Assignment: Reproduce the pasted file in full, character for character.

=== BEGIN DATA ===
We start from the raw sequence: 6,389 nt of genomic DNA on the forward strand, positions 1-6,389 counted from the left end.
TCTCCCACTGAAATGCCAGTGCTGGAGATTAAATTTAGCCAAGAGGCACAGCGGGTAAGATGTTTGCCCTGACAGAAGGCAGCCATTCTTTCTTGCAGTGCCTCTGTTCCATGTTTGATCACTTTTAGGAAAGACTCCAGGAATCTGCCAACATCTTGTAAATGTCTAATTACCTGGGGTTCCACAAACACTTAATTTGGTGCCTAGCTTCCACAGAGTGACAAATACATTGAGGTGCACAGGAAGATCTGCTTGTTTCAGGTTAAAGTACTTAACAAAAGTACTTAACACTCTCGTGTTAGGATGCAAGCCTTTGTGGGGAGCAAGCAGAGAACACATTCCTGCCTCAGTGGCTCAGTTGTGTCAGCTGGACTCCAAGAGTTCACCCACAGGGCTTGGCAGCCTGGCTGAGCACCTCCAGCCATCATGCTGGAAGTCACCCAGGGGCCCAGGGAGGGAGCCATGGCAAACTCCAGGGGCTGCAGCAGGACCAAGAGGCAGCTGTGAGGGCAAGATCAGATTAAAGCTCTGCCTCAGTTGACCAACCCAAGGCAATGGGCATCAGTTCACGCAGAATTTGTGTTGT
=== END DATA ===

We start from the raw sequence: 6,389 nt of genomic DNA on the forward strand, positions 1-6,389 counted from the left end.
TCTCCCACTGAAATGCCAGTGCTGGAGATTAAATTTAGCCAAGAGGCACAGCGGGTAAGATGTTTGCCCTGACAGAAGGCAGCCATTCTTTCTTGCAGTGCCTCTGTTCCATGTTTGATCACTTTTAGGAAAGACTCCAGGAATCTGCCAACATCTTGTAAATGTCTAATTACCTGGGGTTCCACAAACACTTAATTTGGTGCCTAGCTTCCACAGAGTGACAAATACATTGAGGTGCACAGGAAGATCTGCTTGTTTCAGGTTAAAGTACTTAACAAAAGTACTTAACACTCTCGTGTTAGGATGCAAGCCTTTGTGGGGAGCAAGCAGAGAACACATTCCTGCCTCAGTGGCTCAGTTGTGTCAGCTGGACTCCAAGAGTTCACCCACAGGGCTTGGCAGCCTGGCTGAGCACCTCCAGCCATCATGCTGGAAGTCACCCAGGGGCCCAGGGAGGGAGCCATGGCAAACTCCAGGGGCTGCAGCAGGACCAAGAGGCAGCTGTGAGGGCAAGATCAGATTAAAGCTCTGCCTCAGTTGACCAACCCAAGGCAATGGGCATCAGTTCACGCAGAATTTGTGTTGT